A hot button issue in politics today revolves around healthcare. Regardless of one’s political persuasion or philosophy on how best to deal with the complexities of providing and funding healthcare, there is one area that nearly every parent agrees: they want their children to grow up and have healthy adult lives. Recent research shows there may be something parents can do to impact healthcare costs of the future (and it does not require voting!)
The authors of the research show a link between childhood aggression and health concerns in adulthood. It seems that children who exhibit aggression are more likely to have health problems later in their life that require medical attention or hospital care. Also, children who are liked by their peers have lower instances of the need for healthcare in adulthood.
This information should encourage parents to teach their children how to deal with stress and anger and how to develop good social relationships. There is tons of advice available by a simple internet search on helping children deal with stress. Techniques range from helping children identify and verbalize the feelings they are experiencing to teaching them practical breathing and counting techniques. These tools are valuable and extremely helpful. I’ll add one idea to the plethora of offerings available.
Model it! One way to help children with stress, anger, and good social relationships is to be a calm and connected parent. We all intuitively know a “do what I say and not what I do” parenting technique is very limited in being effective. Instead, our model of how to deal with stress and anger will go much further. That requires being open with your child. It involves establishing a good social relationship with them.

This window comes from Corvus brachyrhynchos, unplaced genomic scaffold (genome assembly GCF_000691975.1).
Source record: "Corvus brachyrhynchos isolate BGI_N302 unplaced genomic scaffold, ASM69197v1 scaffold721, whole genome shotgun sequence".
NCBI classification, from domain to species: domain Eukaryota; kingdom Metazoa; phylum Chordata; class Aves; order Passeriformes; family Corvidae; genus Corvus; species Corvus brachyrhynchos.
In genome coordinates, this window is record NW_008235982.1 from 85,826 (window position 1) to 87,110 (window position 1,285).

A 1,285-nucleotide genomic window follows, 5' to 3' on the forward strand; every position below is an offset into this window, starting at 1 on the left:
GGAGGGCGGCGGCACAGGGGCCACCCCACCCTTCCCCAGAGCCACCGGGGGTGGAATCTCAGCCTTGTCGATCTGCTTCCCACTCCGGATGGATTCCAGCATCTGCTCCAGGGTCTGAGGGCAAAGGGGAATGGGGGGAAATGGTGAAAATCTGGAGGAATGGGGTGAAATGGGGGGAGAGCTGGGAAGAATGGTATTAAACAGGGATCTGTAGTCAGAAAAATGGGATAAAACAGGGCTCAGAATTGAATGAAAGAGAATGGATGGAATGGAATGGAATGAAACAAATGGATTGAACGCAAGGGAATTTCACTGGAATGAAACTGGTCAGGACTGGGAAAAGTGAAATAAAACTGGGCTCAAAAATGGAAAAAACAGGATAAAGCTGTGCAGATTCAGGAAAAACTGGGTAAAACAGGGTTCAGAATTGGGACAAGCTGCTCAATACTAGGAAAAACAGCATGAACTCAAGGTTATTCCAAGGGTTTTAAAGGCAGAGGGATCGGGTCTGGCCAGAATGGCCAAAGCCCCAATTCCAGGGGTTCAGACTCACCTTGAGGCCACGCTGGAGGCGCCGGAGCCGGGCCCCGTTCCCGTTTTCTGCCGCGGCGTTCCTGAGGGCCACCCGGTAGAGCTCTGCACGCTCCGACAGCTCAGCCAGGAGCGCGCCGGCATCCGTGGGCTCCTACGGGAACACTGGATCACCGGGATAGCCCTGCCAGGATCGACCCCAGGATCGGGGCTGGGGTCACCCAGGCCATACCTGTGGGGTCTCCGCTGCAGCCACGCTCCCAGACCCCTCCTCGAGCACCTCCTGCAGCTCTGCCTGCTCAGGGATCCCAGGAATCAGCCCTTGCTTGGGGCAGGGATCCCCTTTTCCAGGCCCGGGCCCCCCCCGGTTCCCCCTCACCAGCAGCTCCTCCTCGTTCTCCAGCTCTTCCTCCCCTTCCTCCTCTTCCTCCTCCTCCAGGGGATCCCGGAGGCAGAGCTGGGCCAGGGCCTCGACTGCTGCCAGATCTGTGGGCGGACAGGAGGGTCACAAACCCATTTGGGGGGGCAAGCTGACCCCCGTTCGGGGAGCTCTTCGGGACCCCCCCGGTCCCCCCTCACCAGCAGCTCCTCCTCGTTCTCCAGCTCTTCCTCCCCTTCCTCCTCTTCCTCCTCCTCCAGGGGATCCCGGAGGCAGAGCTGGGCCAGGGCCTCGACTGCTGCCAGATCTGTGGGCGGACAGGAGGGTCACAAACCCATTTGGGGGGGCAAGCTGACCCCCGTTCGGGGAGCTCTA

Sometimes the best thing you can do to help children learn how to deal with anger and stress is to let them into your own world. Share with them what is going on in your mind and how you are dealing with stressful situations. We often want to remain “perfect” and “strong” in the eyes of our children, but perhaps showing them how to successfully deal with those issues will provide them with a model they can follow.
So in honor of tax day (this was written the day after I stayed up till midnight filing taxes-I’m trying NOT to teach procrastination to my children), save the government some future healthcare dollars by taking a few minutes to be real with your children. Make a commitment to teach them 3 ways that you deal with stressful situations. Find an opportunity this weekend to get them involved with their friends and talk about good social relationships.
What have you done to show your child how to deal with stress?
Temcheff, C. E., Serbin, L. A., Martin-Storey, A., Stack, D. M., Hastings, P., Ledingham, J., & Schwartzman, A. E. (2011). Childhood aggression, withdrawal and likeability, and the use of health care later: A longitudinal study. Canadiam Medical Association Journal 183,(18), 2095-2101.
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